World View–UK's Cameron: Britain Won't Handle Syria Like Iraq

This morning's key headlines from GenerationalDynamics.com:
  • Syria calls chemical weapons claims a 'barefaced lie'
  • UK's David Cameron says that 'the lessons of Iraq have been learned'
  • Qatar and Saudi Arabia funneling money and weapons to Syria jihadists
  • Future of Korea's Kaesong industrial park in doubt after South pulls out workers

Syria calls chemical weapons claims a 'barefaced lie'

Syria's information minister Omran Ahed al-Zouabi said on Saturday: 

"First of all, I want to confirm that statements by the US Secretary of State and British government are inconsistent with reality and a barefaced lie. I want to stress one more time that Syria would never use it - not only because of its adherence to the international law and rules of leading war, but because of humanitarian and moral issues."

This is a totally laughable statement from the sleaziest and most disgusting regime on the planet today. The regime of Syria's president Bashar al-Assad started by slaughtering peaceful protesters, then moved on to massacring women and children in their beds, as well as young college students asleep in their dormitories, and forcing millions of innocent people from their homes to become refugees in Syria and in neighboring countries. Bashar al-Assad is a man with no morals whatsoever, a man who is worthy of a sewer, with no credibility at all. His word isn't worth spit. There is no doubt whatsoever that he would use chemical or biological methods to kill or torture innocent civilians. 

It's not surprising that al-Zouabi's statement ran in "Russia Today." Russia and Iran are actively contributing to the massacre of innocent women and children, and no doubt would supply chemical or biological weapons to al-Assad if he didn't already have them. We're seeing massive, historical crimes being committed here, and Russia and Iran are just as culpable as al-Assad. Russia Today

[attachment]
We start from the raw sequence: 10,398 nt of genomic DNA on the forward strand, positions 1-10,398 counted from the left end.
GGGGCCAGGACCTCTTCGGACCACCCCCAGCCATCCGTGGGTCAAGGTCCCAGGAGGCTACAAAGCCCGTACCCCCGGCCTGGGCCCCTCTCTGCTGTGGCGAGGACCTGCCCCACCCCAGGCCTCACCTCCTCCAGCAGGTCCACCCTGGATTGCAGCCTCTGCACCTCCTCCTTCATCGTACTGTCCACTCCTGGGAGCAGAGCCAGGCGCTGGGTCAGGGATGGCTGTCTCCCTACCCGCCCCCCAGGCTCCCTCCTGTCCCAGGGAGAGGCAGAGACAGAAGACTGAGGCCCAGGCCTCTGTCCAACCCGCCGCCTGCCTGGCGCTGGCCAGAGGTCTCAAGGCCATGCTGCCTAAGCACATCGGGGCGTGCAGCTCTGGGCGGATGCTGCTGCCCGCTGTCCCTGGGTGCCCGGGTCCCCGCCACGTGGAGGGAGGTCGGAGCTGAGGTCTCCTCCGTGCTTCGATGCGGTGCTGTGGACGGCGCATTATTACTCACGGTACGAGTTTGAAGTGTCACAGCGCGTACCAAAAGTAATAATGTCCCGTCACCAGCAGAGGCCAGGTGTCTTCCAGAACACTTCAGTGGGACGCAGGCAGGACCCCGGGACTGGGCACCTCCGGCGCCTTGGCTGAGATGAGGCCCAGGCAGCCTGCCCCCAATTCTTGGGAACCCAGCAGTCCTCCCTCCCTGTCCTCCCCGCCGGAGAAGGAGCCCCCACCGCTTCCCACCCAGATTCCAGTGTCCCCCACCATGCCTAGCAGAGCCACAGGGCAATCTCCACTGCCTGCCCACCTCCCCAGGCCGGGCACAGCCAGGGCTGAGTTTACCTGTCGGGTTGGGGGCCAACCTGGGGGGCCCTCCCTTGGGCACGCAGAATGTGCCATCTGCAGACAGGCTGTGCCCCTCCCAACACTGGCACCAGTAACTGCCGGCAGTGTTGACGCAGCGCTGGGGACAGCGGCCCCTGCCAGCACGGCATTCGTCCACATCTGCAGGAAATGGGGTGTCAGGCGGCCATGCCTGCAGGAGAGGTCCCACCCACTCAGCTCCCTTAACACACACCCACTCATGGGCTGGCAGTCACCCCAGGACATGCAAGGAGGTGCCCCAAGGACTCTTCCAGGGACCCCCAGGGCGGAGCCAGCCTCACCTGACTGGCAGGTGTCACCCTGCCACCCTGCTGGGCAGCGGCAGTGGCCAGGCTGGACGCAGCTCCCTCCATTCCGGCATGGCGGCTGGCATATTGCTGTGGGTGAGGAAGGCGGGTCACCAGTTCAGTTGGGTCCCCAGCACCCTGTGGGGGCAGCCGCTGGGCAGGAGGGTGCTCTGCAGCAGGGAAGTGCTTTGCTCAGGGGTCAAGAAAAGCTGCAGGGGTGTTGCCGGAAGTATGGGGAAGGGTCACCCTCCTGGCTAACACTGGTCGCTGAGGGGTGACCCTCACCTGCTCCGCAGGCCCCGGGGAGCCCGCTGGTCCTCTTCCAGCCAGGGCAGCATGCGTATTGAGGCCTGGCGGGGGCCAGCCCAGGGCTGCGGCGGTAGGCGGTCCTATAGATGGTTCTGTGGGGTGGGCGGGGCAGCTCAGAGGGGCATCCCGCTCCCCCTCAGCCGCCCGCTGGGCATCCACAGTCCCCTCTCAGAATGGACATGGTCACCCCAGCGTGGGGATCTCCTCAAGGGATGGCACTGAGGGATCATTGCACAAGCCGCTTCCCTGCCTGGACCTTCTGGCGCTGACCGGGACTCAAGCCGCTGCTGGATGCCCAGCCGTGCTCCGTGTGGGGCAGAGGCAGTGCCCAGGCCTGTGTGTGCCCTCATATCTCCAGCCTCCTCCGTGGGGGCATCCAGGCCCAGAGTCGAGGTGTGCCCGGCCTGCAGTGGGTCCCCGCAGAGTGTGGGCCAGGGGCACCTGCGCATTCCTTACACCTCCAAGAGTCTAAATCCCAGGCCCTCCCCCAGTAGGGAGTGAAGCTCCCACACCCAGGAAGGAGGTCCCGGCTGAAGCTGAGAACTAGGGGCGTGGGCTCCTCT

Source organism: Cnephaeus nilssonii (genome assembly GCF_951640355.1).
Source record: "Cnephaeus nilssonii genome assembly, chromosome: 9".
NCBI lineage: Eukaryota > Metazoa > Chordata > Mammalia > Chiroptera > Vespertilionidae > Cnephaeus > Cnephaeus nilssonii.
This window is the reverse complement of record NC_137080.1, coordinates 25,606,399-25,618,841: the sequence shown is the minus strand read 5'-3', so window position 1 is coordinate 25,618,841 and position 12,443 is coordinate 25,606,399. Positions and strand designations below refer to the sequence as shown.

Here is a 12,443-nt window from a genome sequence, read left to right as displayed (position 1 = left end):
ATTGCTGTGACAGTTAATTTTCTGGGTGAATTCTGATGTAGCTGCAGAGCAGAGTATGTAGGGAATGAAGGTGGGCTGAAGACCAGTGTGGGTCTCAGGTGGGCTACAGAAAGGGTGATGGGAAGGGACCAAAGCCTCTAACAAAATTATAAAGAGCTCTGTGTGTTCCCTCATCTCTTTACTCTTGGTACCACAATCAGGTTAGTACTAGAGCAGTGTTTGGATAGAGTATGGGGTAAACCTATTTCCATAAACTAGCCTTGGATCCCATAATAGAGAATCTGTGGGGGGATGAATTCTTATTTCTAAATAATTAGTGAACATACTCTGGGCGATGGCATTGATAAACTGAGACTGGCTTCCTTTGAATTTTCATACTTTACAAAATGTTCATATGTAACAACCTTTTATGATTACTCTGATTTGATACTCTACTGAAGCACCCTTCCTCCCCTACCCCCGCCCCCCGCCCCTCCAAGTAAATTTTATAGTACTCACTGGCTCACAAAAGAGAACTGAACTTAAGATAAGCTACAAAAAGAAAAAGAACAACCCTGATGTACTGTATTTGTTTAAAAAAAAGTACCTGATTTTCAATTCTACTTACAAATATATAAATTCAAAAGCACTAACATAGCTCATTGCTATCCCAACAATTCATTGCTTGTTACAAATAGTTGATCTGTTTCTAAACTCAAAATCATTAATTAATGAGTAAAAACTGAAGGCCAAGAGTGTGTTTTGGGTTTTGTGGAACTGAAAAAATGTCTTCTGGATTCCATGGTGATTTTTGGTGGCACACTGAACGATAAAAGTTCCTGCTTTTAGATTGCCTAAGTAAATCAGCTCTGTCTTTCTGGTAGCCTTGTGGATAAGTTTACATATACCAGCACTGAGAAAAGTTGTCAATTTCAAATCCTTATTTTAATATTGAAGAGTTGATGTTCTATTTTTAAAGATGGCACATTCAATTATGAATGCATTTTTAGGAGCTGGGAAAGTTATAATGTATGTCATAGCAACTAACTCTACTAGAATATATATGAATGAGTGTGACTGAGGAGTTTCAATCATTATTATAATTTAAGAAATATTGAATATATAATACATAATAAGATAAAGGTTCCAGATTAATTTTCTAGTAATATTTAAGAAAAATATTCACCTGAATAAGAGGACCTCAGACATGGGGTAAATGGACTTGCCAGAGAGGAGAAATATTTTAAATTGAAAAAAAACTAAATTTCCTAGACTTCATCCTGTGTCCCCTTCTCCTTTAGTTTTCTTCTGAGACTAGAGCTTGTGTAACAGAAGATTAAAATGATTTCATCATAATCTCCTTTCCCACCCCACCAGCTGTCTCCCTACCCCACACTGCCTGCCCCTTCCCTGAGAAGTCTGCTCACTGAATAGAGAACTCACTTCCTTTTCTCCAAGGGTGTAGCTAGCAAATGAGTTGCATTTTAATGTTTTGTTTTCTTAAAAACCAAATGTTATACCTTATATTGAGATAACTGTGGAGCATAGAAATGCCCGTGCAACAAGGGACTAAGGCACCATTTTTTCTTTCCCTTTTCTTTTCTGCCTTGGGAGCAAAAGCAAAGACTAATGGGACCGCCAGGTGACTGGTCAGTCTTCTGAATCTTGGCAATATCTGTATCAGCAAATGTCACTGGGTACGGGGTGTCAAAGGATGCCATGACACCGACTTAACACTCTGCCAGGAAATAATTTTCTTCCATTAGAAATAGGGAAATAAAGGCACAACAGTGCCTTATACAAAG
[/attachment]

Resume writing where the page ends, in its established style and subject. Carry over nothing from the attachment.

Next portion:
UK's David Cameron says that 'the lessons of Iraq have been learned'

British prime minister David Cameron says that he fears that international action in Syria may be being held back because of fears of a repeat of the Iraq war. The Americans and the British justified the 2003 ground invasion of Iraq because Iraq had developed and used chemical and biological weapons in the past, and international intelligence services were finding that Saddam Hussein was still stockpiling similar weapons. Cameron says that the Iraq experience may cause the West to fail to act in Syria: 

"I choose my words carefully, but what I see does look very much like a war crime is being committed in our world, at this time, by the Syrian government. 

I would want to reassure people and say the lessons of Iraq have been learned. There are proper processes in place to try and make sure that what people say is properly backed up by the information. 

If anything, I would argue that because people are so worried about what happened in Iraq, it's actually quite important now to come forward - as the Americans have done and I think [US President] Barack Obama has done it in a very clear and measured way... 

Let me absolutely clear, I think the Iraq lesson must be about how we marshal and use information and intelligence and I think that lesson has been learnt - but I think it is very important for politicians and leaders of this generation to look at what is happening in Syria and ask ourselves what more we can do...